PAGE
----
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Posts published in “notes”

Notes . . .

notes

There's a completely reasonable argument - and I'd agree with it - that many women who have been sexually harassed and abused haven't been given a reasonable hearing when they report what has happened, and many have been discouraged from doing so. And many egregious predators have been at it for years as a result.

This is all fair enough. But stretch it out far enough and it turns into a witch hunt, and will lead to blowback and discrediting of the original, entirely reasonable, point. Anyone who wants justice for women who have been abused over the years should guard against things going too far.

The Garrison Keillor case, for example, based at least on what we know of it publicly. This is ready-made for blowback. Who among us hasn't done something, on occasion, to irritate someone else? (I get a little irked when I hear a waitress say "honey" or "sweetie", but I'm not going to file a complaint over it.)

And don't think that the recent poll gains by Roy Moore are unconnected to this.

Time to start working out wher the lines are, where something is a serious, obviously-wrong offense, and where something is just irksome or annoying. There is a difference. And not only people's livelihoods but our basic ability to get along with each other may be at stake here.

Be it noted that this finance bill working itsway through Congress is in no shape or form tax "reform." Reform suggersts changes that are made with the idea of improvement; this bill improves matters only for people who will not meaningfully benefit at all from it, and will damage conditions for almost everyone else, the overwhelming majority of people in our society.

This idea is not particularly unusual or one-sided. It appears to be very broadly accepted across mot of American society. - rs

 

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Mostly, media companies will run political ads excepting in the most extreme cases, involving distasteful imagery, potential libel and so forth. None of that excuses the reported failure by a billboard firm to refuse a tastefully-designed and clearly pertinent billboard aimed at Senate candidate Roy Moore.

(Of course, this isn't the first time Moore has been at the center of a billboard controversy, either. And be it noted: I've seen a specific reference as to what company has denied the billboard placement, or what its side of this might be.)

A Tweet reposted the image (seen here) and commented, "It would be a shame if god-forbid it went viral on social media and was seen by even more people than the actual billboard would have been." Wouldn't it, though . . .
 

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I never met Orval Hansen face to face; he was departing from Congress as a representative from Idaho just as I was arriving, about to begin my study of the state's politics. (I missed watching first-hand a fascinating political story that evolved with his departure, though I would learn a good deal about it later.) My direct communication was limited to a couple of phone calls, not extensive in length, years ago.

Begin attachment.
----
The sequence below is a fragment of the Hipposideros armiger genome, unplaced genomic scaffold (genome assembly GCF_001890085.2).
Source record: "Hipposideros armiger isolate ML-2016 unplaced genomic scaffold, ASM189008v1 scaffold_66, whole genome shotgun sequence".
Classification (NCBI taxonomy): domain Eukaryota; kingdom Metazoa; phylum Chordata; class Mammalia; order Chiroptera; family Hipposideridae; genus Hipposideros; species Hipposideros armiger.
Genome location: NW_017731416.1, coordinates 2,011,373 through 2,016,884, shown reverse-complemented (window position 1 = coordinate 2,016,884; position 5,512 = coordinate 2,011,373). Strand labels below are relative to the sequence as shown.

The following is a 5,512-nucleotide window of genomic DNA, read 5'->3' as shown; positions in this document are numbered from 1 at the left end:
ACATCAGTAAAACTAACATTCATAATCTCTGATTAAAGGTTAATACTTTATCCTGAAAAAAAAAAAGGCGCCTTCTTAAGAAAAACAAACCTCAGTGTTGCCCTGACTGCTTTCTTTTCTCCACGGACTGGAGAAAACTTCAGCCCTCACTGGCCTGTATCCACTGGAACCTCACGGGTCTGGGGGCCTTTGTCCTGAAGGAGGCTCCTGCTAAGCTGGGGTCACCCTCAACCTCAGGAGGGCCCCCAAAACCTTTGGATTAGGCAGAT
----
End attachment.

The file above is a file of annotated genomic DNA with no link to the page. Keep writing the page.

But I have read a good deal about his extensive public service and the high standard he stuck to when he pursued it. And I've met a number of members of his family (including, just today, his wife), several of them also elected officeholder, who have over the years given plenty of positive reflection of him.

Hansen's in-state event at the Idaho Statehouse Monday, which I attended, drew a considerable number of people, more than you might expect for someone last elected to from Idaho in 1972, and who hasn't lived in the state since (until the last three years, when the Hansens did move back to Boise). But then, he was remembered and remembered in a good way. How many of today's officeholders will be remembered, decades from now, with such acclaim?

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Wise move by Oregon's state Senate Republicans with their choice of Jackie Winters as the new minority leader. It'll be tough to replace Ted Ferrioli, who's held the job for a very long time, but Winters - second most veteran Oregon legislator - can do it. Put aside the minority and female elements: She's a knowledgeable, skilled and a working-across-the-aisle kind of lawmaker, the kind we don't see enough of. Although Oregon still has a surprising number of them left.

Years back when she ran for a U.S. House seat, I watched her at a forum with her primary competitor, who went on to win that race. Asked about legislation and legislative activities, Winters replied with precise and detailed, maybe a little wonkish, answers. His opponent tossed out the red meat, which in a conventional sense meant he "won" the debate. But she's the one who got my respect that evening.

Jeffrey Goldberg of The Atlantic put it well in a November 16 description of his magazine (it was in a subscription pitch mail) and where and how it positions itself these days. Part of it: "We’re on the side of E pluribus unum. We’re on the side of the Constitution. We’re on the side of dignity in office. We’re opposed to corruption. Most important, in our self-conception we’re a magazine of the Enlightenment. What I mean by that is that we endorse and believe in the Enlightenment principle that there is such a thing as observable, empirical reality, and that our job is to report on that reality and interpret it. Therefore, the whole fake-news, post-truth moment that we’re allegedly in—we’re the enemy of that." A lot of people probably could go along with, and join in, that.